Enter your mobile number or email address below and we'll send you a link to download the free Kindle App. Then you can start reading Kindle books on your smartphone, tablet, or computer - no Kindle device required.
To get the free app, enter your email address or mobile phone number.
Dangerous Laughter: Thirteen Stories (Vintage Contemporaries) Paperback – February 10, 2009
Top 20 lists in Books
View the top 20 best sellers of all time, the most reviewed books of all time and some of our editors' favorite picks. Learn more
Frequently Bought Together
Customers Who Bought This Item Also Bought
From Publishers Weekly
Copyright © Reed Business Information, a division of Reed Elsevier Inc. All rights reserved. --This text refers to the Hardcover edition.
From Bookmarks Magazine
Copyright © 2004 Phillips & Nelson Media, Inc. --This text refers to the Hardcover edition.
More About the Author
Top Customer Reviews
After reading the first 2 stories I logged onto Amazon and ordered everything by this author.
I suggest you buy this book. I feel certain that you won't be bored.
In my opinion, "Dangerous Laughter" contains a number of excellent stories that can support repeated readings. "Cat 'N Mouse," which stands quite apart from the rest of the stories--except in that it recounts the history of a consuming rivalry--is very amusing and fun.Read more ›
This is a most enjoyable read even when you get weary of the current story only to go on to the next, better one.
I didn't care for the rest of the stories in either the opening or the later parts of the book. They all seemed a bit belabored (like the exhausting "A Precursor of the Cinema") and while "Cat 'N Mouse" is executed very well, reading it gives one whiplash. It is not an experience worth repeating. This is definitely a collection worth checking out from a library rather than purchasing.
However....with "Dangerous Laughter", it's as if Millhauser's "pen" has run dry of ideas. Most of the thirteen stories in this collection are like houses of cards--dry, clinical exercises. When Millhauser affects what I would call his "Kafkaesque phase", this is the result: overwritten, clinical, and ultimately boring exercises. As examples of this, I would include "The Dome", "The Tower", and "A Change in Fashion", which are painfully obvious ruminations on social obsessions. "In the Reign of Harad IV", "A Precursor of the Cinema", and "The Wizard of West Orange" are rather coy and pointless tales of eccentric geniuses and their productions. "Cat and Mouse" is a precise, blow-by-blow recreation of a 1950's style cartoon... clever, but the real animated deal is still infinitely preferable.
It's only when Millhauser shows his humane, Ray Bradbury-ish side, that any of the stories resonate. "The Disappearance of Elaine Coleman" is a poignant examination of how the absence of any person in a small community is felt deeply. "The Town" is one conceit of Millhauser's that works very well: the idea of a "mirror community" that residents visit at their leisure, as if in their dreams.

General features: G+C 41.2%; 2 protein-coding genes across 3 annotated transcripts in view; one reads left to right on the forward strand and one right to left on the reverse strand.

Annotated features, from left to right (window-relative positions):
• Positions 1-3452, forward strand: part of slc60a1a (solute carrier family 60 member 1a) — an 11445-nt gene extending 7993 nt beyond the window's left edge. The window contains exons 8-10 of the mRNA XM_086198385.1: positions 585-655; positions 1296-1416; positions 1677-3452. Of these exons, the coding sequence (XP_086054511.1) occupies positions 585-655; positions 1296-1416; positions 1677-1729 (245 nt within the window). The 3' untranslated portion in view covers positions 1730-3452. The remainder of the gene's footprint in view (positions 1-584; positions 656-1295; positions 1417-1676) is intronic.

That is a natural construct. People often DO dream of extensions and replications of their towns. Likewise, "Room in the Attic", and the title story, are based in the deflected sexual desire of adolescents. They are also based on very common experiences.
Too much of this collection is like wandering through thickets of words, hoping for some resolution or payoff that doesn't come. Millhauser lacks the humor and irony of someone like Donald Barthelme, and he is incredibly verbose when compared to Borges.
I don't think I'll ever be drawn back to this particular volume.
Most Recent Customer Reviews
SO GLAD I DISCOVERED MILLHAUSER'S WORK, VERY PLEASED TO HAVE THISPublished 7 months ago by Johnny Maddox
Steven millhouser uses short, plain, unemotional sentences to make the reality of his characters more immediate to the reader in "Dangerous Laughter". Read morePublished on July 18, 2013 by Lori Parker
As I sat down to write this review, I thought, "How do I give my honest opinion about a Pulitzer-Prize-winning writer? Read morePublished on November 11, 2012 by Clarice
DANGEROUS LAUGHTER is a collection of 13 short stories from author Steven Millhauser, best known for his award-winning novel MARTIN DRESSLER. Read morePublished on July 24, 2012 by Stacy Helton
I thoroughly loved Millhauser's 1990 short story, "The Barnum Museum", full of understated sparkle and wonder. Therefore I really hate to say it... Read morePublished on November 28, 2011 by laurenpie
I loved these stories. They are surrealistic fables, somewhat in the spirit of Borges but with greater narrative drive and a pervasive sense of foreboding. Read morePublished on June 2, 2011 by S. Clayman